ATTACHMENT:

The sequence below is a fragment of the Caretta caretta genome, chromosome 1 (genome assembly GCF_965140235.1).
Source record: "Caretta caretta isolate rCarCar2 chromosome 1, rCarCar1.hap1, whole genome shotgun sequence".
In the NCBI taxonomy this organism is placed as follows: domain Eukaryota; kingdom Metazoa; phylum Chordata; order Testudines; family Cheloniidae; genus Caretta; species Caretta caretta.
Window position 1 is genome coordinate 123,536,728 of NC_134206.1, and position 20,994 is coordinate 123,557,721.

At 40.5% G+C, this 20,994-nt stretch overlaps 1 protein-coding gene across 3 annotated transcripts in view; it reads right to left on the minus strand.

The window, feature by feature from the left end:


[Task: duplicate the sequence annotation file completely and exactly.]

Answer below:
The sequence below is a fragment of the Caretta caretta genome, chromosome 1 (genome assembly GCF_965140235.1).
Source record: "Caretta caretta isolate rCarCar2 chromosome 1, rCarCar1.hap1, whole genome shotgun sequence".
In the NCBI taxonomy this organism is placed as follows: domain Eukaryota; kingdom Metazoa; phylum Chordata; order Testudines; family Cheloniidae; genus Caretta; species Caretta caretta.
Window position 1 is genome coordinate 123,536,728 of NC_134206.1, and position 20,994 is coordinate 123,557,721.

At 40.5% G+C, this 20,994-nt stretch overlaps 1 protein-coding gene across 3 annotated transcripts in view; it reads right to left on the minus strand.

The window, feature by feature from the left end: